Over 130 guests attended the seminar including high profile guest speakers: Lord Hylton; Lord Popat of Harrow; Founder-Director of Faith Matters, Mr. Fiaz Mughal OBE, FCMI; Vice Chancellor of World Sikh University, Dr. Sukhbir S. Kapoor OBE.

Mrs. Jasminder Kasturia, Acting Director of the Nehru Centre, welcomed guests and was proud that the Nehru Centre was promoting such seminars designed to build bridges between communities. She also said that she was looking forward to more events of this nature in the future.

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Putting Unity to the Test 2 August , 2011

‘Muhibah’ may be established between members of society only through friendship, wherein there will be mutual help, kindness and respect.

WHILE diversity of faiths and religions test Malaysians’ capacity for unity, it also accentuates the need of a framework which is practicable and acceptable to all.

Two global scholars, Fazlur Rahman and Syed Muhammad Naquib al-Attas, have suggested in their works that the positive value of religious communities is that they may excel in moral goodness.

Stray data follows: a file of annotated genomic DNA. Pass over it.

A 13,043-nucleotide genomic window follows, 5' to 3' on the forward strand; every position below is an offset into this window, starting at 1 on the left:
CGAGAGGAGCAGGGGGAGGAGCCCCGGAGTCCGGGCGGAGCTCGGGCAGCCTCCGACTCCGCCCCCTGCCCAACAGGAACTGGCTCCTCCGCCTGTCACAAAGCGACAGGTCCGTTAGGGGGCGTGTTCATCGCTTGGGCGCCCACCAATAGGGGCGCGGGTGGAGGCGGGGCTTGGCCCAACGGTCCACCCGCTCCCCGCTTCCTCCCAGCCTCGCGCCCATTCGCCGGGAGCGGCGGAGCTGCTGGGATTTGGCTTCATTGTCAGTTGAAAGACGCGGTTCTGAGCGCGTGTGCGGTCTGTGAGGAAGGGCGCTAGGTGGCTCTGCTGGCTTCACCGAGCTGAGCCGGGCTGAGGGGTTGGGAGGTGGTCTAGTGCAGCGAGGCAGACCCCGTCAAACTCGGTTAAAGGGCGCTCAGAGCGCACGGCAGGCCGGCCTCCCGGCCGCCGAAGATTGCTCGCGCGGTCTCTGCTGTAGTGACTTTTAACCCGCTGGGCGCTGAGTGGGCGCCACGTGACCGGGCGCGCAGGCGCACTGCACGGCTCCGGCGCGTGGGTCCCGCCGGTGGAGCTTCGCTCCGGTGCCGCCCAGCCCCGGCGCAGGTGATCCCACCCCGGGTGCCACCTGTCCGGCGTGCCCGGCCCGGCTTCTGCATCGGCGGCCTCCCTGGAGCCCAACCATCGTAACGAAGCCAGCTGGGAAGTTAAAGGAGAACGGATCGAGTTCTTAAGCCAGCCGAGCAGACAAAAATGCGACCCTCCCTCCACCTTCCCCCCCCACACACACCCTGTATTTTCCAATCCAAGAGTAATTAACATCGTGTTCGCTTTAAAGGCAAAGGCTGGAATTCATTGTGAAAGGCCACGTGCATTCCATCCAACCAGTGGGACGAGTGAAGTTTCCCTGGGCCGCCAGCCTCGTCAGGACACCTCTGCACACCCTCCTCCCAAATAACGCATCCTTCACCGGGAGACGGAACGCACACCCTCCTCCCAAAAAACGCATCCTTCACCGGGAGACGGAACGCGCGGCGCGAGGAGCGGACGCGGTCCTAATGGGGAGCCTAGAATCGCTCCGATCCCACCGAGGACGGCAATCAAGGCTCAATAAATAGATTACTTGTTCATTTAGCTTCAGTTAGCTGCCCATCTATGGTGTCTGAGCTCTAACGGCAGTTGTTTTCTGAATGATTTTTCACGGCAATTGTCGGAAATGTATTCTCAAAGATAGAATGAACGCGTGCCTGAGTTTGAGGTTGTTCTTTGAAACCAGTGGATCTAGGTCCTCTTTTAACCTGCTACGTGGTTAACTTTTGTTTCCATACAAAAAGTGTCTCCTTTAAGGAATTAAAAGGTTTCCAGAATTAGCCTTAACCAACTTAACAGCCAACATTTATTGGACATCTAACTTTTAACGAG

According to such interpretation, this is indeed a divine command in the Quran, fastabiqu al-khayrat (al-Maidah, 5:48).

 

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Interfaith Meet to Focus on Social Net

DOHA: The Doha International Centre for Interfaith Dialogue is all set host its ninth conference in October under the theme Social Networking and interfaith dialogue, reported an Arabic daily yesterday.

The conference to be held between October 24 and 26 will discuss many issues in depth related to tools of social networking and interfaith dialogue. The conference will also focus on frequently asked questions about social networking, as social media has played large role in the recent political uprisings in the Arab world.

The conference will be held as part of the centre’s aims to fill the gap between the Qatari community and the other people.